Recently, a styrenic rubber membrane (commercialized under the name of “THERABAND YELLOW 11726”) demonstrated excellent electromechanical properties for the development of high power density and highly efficient dielectric elastomer transducers (DETs). In particular, in an experimental application as generator, an inflated circular diaphragm DET based on this material made it possible to consistently convert pneumatic energy into electricity at a maximum energy density per cycle and power density greater than 400 J/kg and 650 W/kg, respectively, with even higher numbers being expected for DETs configured so as to have the material working in uniform states of deformation.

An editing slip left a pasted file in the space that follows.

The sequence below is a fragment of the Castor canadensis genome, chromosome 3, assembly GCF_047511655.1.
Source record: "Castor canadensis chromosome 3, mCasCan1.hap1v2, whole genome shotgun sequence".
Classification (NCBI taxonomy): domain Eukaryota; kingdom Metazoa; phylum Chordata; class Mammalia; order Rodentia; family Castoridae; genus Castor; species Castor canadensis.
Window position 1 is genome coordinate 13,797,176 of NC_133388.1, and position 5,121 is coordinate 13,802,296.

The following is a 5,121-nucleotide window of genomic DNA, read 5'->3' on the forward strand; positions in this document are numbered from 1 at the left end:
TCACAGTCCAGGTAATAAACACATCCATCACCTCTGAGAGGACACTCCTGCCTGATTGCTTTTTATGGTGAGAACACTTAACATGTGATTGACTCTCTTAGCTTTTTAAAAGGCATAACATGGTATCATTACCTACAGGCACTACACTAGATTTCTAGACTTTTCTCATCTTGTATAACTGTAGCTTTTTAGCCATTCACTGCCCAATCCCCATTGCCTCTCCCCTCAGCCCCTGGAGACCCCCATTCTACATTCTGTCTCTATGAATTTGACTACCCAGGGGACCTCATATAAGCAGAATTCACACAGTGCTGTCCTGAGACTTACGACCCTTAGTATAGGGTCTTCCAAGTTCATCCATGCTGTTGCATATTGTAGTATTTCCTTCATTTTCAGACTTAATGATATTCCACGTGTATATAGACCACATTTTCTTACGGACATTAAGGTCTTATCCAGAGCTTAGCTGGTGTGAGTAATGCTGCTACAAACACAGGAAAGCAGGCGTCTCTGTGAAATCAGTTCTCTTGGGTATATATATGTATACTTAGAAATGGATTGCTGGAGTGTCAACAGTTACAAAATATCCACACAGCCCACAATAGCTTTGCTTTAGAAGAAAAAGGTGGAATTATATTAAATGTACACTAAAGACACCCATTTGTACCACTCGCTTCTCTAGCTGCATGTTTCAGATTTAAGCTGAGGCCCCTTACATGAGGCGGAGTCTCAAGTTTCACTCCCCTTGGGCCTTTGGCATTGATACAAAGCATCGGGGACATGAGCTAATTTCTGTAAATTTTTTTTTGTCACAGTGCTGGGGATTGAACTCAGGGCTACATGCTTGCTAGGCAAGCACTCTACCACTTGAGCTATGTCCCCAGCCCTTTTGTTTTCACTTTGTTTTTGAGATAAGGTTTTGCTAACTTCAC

As for any other existing dielectric elastomer material, these experimented performances can however be sustained for a limited number of cycles only, after which the DET will fail irreversibly. To date, very little information is available on the fatigue life performances of dielectric elastomer materials and of the transducers made thereof.
Having identified the electrical breakdown as the most probable mode of DET failure, this paper reports for the first time on a set of lifetime constant-electric-stress tests conducted on the considered styrenic dielectric elastomer membrane.
Specifically, the paper starts with a description of the employed experimental set-up and procedures. Then, it summarizes the obtained experimental results. Finally, it concludes with a discussion on how the acquired data could be used in a design procedure to find optimal tradeoffs between DET performance and lifetime/reliability.